Is There Really No Love for Art among Aussie Elite?

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Melbourne Art

September 11, 2014; Raven Contemporary Art

Australian art and film critic John McDonald has an opinion about why “the vast majority of wealthy people [in Australia] have no interest whatsoever in the arts.” He thinks that the typical Australian billionaire finds fulfillment “in watching yourself creep ever higher up the rich list.” Out of the nation’s 39 billionaires, only two, McDonald says, evince “a cast-iron commitment to art.”

“Philanthropy, which literally means ‘the love of humanity’, requires a degree of unselfishness that most of our business leaders do not possess,” McDonald observes. ‘Many executives seem to believe that ‘sponsorship’ must guarantee some kind of financial dividend otherwise it’s not worth doing.”

Perhaps fundraisers don’t do themselves any favors, given McDonald’s assertion that “Many donors, large and small, complain that they have been treated with rudeness or a lack of consideration.”

Wouldn’t it be nice if wealthy donors were truly motivated by “philanthropy” in its basic meaning? McDonald’s critique of the attitudes of Australia’s wealthy toward arts and culture might be extended to other areas of philanthropic support and other nations with alacrity. Are the wealthy of Australia—and the United States, for that matter—doing what they can and should for the sustenance of art institutions?

More fundamentally, are the world’s super-wealthy becoming more philanthropic or less?—Rick Cohen

  • John Godfrey

    The answer lies in John’s turn of phrase! Look down the occupations of the 39 and you’ll see mining and construction feature prominently. Far be it from me to stereotype these occupations but digging holes and building towers tend not to be the occupation of aesthetes and art lovers. However, I believe there are more than two billionaire famililes on the list that have made contributions to the arts. The two on the list I assume he refers to are the Pratts (Packaging) and Packers (Media and Gambling) who have made substantial contributions to arts over decades. There are one or two others whose contribution hasn’t been as significant I wouldn’t want your readers to think all of them are philistines.

  • John Godfrey

    The two whom McDonald mentions are are Kerry Stokes (media), a prolific collector and patron; and Kerr Neilson (finance), who funds Sydney’s White Rabbit contemporary art gallery. ” McDonald also lists a group of very wealthy not-quite billionaires who contribute outstandingly to the arts – the Balnaves (media), John Kaldor (fabric), Pat Corrigan (freight). Additionally friends have added to the list the late Elizabeth Murdoch (mother of Rupert), the Fairfax family, (another media owning family), the Myer family (Retail) and the Belgiorno-Nettis family (civil engineering – remember the Sydney Bienale controversy reported in NPQ earlier this year). And then there has been Mel Gibson giving to his former drama school, NIDA.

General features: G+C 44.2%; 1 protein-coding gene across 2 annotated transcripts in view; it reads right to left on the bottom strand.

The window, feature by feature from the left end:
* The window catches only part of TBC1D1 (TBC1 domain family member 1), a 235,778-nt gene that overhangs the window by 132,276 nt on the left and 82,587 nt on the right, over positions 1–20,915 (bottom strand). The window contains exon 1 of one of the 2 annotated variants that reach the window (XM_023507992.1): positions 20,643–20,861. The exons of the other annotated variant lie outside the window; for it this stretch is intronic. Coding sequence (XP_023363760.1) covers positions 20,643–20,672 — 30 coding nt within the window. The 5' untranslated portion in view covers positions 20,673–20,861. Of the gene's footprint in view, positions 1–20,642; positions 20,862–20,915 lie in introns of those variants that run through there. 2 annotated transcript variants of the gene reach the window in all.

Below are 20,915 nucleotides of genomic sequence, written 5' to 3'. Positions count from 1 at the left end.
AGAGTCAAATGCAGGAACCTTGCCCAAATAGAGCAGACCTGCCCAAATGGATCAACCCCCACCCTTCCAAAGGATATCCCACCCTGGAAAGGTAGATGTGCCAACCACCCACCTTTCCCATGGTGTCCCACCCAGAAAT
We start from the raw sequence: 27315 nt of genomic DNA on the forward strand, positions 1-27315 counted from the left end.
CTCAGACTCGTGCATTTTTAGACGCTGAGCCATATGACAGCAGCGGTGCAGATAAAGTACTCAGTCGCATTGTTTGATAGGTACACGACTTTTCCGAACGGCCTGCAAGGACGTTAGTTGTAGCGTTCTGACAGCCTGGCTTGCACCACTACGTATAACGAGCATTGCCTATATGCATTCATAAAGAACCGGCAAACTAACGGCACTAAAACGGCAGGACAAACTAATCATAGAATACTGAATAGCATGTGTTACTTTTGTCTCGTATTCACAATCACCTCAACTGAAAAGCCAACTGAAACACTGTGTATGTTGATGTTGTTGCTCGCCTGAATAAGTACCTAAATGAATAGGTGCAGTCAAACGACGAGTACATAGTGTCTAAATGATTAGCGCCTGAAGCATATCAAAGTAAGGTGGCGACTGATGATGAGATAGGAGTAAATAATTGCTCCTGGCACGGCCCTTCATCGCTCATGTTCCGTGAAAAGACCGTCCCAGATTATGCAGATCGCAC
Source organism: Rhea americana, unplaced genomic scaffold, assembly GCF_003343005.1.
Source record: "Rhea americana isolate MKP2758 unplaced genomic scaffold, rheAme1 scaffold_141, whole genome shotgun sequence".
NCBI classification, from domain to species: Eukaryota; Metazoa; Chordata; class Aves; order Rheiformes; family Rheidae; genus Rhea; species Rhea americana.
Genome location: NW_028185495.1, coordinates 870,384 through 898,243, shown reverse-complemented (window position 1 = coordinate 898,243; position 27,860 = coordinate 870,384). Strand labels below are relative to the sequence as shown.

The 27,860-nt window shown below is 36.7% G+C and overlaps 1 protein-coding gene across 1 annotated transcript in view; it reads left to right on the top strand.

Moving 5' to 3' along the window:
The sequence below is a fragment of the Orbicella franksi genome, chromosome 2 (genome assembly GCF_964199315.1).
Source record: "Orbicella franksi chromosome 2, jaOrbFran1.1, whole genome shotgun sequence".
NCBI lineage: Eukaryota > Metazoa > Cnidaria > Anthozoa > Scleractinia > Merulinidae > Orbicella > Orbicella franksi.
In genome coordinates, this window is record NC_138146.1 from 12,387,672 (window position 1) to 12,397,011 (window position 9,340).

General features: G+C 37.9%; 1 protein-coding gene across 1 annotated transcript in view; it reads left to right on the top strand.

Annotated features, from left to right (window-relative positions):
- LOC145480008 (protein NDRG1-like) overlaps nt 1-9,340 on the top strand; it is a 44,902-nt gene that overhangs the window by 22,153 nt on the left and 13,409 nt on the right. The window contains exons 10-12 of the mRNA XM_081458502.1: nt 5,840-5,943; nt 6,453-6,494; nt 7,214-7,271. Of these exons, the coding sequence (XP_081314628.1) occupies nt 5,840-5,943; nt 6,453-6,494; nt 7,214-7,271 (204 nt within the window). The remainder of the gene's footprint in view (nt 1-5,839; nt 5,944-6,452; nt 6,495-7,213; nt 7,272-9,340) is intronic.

• Fran Morris

    This view from John McDonald is an example of “wealthy bashing” which is happening in Australia. John argues a strong but narrow view. Every time I hear someone say ‘So and so should give more money. They are wealthy” I ask what they are giving. Philanthropy is up to all of us and most people I know are supporting charities or purposes which resonate with them, and/or volunteer.

    Back to the arts. John’s milieu is the largest galleries and he is probably thinking about artist patronage. But you need to look at the general population and its engagement before giving a view on ‘the arts’.

    Statistically, more people participate in ‘the arts’ (galleries, museums, concerts, shows etc) than sporting events in Australia. And we are known as sports crazy! .

    In my view, Australia’s robust arts environment is a result of two long-term development factors; 1. the strong accountability required by the Federal Government’s Australia Council and State Ministries of Arts for those organisations which have accepted grants. They insisted on discipline and prudent management. 2. a lack of lazy focus on getting donations from ‘the wealthy’! This made boards of arts organisations plan well and work hard.

    There’s never enough easy money and that’s the way it will stay. As the song tells: When the going gets tough, the tough get going…

  • Paul Jenkins

    …And with the top 1% of the rich now controlling 50% of the worlds total wealth, they will be playing an ever increasing role if (if) they continue to think philanthropically. One must hope so.